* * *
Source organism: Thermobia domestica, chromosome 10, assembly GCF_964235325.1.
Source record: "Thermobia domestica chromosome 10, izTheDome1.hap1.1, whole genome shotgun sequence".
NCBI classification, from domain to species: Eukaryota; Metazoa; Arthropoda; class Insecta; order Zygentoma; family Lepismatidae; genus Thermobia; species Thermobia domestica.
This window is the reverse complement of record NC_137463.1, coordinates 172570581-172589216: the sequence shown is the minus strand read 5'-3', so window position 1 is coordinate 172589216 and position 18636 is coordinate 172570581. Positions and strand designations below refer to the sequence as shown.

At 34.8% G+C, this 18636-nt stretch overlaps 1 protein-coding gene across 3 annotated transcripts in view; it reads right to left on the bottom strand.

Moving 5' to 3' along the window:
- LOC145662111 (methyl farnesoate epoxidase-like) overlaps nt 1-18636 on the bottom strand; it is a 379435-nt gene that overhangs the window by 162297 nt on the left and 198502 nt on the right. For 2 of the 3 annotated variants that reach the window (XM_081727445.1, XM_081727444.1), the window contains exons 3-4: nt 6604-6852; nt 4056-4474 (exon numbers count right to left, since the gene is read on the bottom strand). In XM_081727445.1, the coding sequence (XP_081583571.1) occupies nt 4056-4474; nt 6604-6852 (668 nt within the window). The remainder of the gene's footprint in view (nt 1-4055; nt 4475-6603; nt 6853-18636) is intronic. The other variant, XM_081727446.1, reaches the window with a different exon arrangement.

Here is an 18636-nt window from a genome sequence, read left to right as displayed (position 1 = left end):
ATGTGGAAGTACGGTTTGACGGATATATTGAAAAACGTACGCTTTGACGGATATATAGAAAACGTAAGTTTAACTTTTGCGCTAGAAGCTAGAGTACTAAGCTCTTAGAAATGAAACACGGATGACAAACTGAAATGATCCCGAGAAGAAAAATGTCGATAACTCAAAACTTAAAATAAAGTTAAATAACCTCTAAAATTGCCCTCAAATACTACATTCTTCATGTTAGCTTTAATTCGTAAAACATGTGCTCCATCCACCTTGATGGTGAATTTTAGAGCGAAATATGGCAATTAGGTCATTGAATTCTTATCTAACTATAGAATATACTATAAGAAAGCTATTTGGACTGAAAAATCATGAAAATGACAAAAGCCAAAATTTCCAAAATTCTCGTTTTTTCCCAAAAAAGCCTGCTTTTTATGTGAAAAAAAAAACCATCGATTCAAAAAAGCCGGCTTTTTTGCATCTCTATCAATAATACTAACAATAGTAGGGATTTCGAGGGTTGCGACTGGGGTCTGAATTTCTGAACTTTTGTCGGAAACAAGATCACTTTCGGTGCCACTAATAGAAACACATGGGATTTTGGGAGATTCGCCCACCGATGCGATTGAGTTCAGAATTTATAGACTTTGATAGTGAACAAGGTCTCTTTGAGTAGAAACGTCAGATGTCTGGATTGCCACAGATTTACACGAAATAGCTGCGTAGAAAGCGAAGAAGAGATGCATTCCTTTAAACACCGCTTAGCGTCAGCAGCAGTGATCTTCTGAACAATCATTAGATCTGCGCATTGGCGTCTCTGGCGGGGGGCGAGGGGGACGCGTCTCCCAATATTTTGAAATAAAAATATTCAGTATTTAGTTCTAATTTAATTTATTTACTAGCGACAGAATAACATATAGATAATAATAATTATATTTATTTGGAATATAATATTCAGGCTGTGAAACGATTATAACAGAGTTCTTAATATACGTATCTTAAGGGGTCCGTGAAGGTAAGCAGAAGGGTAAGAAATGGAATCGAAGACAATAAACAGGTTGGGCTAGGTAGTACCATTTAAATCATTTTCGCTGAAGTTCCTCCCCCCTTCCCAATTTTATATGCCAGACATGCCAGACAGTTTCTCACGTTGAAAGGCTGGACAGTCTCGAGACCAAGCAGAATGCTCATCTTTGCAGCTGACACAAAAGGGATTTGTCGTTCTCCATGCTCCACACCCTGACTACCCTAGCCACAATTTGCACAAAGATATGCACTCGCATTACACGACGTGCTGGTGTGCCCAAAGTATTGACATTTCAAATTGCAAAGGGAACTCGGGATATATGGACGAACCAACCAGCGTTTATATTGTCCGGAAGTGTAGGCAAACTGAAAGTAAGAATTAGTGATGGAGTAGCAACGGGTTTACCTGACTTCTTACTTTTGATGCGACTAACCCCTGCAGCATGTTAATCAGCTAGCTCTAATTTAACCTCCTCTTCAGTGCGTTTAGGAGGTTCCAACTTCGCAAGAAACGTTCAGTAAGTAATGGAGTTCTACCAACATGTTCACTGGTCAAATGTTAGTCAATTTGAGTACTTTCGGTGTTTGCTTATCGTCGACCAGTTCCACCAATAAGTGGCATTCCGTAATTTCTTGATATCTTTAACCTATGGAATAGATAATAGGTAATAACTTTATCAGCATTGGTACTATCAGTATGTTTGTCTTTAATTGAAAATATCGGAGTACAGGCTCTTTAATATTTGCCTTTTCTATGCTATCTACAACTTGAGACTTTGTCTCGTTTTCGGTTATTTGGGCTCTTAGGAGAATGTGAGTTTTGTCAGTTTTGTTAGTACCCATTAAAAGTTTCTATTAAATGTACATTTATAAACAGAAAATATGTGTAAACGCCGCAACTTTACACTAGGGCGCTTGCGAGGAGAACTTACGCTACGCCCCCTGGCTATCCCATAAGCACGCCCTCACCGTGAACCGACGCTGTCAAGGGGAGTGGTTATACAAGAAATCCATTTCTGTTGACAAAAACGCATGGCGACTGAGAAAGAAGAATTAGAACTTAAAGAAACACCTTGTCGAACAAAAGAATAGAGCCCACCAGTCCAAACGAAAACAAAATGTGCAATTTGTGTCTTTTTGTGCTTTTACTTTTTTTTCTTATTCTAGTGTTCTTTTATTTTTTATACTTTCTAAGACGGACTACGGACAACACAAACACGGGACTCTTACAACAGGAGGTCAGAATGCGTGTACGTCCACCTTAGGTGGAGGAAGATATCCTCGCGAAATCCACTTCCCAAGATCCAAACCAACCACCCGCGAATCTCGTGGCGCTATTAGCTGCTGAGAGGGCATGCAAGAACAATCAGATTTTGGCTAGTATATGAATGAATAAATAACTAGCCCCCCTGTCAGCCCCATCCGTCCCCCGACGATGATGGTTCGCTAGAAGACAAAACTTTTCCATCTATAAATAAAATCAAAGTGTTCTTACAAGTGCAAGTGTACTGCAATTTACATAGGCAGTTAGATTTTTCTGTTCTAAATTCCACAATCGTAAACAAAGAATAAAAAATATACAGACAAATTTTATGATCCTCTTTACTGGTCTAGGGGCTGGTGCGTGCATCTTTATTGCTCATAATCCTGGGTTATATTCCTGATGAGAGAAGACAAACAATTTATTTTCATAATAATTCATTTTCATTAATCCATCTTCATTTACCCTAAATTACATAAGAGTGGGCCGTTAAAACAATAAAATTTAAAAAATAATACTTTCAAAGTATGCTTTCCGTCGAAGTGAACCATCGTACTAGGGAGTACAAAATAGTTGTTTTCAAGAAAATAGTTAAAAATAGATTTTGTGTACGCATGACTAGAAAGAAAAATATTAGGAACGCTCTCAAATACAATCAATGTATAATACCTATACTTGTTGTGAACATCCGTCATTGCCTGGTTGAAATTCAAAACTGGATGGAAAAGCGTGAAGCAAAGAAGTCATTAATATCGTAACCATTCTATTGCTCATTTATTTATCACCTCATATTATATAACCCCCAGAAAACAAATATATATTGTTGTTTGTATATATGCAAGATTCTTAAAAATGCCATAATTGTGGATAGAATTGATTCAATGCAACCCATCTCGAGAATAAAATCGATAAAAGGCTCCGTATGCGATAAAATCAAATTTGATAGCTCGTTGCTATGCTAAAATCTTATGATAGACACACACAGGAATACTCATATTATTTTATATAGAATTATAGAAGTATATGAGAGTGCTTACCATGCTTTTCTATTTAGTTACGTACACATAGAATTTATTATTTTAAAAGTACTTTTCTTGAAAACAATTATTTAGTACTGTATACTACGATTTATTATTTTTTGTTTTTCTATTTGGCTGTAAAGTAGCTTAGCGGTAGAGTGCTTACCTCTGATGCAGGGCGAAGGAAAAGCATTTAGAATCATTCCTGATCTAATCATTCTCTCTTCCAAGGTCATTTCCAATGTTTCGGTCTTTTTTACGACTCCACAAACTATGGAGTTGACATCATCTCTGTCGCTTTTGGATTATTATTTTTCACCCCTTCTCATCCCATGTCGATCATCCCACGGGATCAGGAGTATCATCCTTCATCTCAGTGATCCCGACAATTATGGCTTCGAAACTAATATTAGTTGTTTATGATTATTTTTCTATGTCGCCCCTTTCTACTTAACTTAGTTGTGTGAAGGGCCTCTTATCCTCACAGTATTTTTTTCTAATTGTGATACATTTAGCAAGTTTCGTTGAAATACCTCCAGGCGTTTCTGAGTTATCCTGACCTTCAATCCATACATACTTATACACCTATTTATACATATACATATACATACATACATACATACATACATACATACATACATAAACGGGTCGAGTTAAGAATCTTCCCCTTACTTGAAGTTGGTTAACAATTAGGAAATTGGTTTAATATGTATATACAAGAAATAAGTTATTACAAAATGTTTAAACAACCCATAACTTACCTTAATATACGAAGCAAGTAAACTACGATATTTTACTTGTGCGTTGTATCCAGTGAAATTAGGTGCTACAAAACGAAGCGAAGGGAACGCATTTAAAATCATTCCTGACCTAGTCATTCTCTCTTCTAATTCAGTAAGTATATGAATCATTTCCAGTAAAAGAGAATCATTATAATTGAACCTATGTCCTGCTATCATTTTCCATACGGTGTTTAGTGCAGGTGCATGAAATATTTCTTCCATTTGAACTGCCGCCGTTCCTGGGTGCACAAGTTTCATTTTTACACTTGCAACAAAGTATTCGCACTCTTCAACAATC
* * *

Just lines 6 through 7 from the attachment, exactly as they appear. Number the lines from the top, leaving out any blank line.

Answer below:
Moving 5' to 3' along the window:
- LOC145662111 (methyl farnesoate epoxidase-like) overlaps nt 1-18636 on the bottom strand; it is a 379435-nt gene that overhangs the window by 162297 nt on the left and 198502 nt on the right. For 2 of the 3 annotated variants that reach the window (XM_081727445.1, XM_081727444.1), the window contains exons 3-4: nt 6604-6852; nt 4056-4474 (exon numbers count right to left, since the gene is read on the bottom strand). In XM_081727445.1, the coding sequence (XP_081583571.1) occupies nt 4056-4474; nt 6604-6852 (668 nt within the window). The remainder of the gene's footprint in view (nt 1-4055; nt 4475-6603; nt 6853-18636) is intronic. The other variant, XM_081727446.1, reaches the window with a different exon arrangement.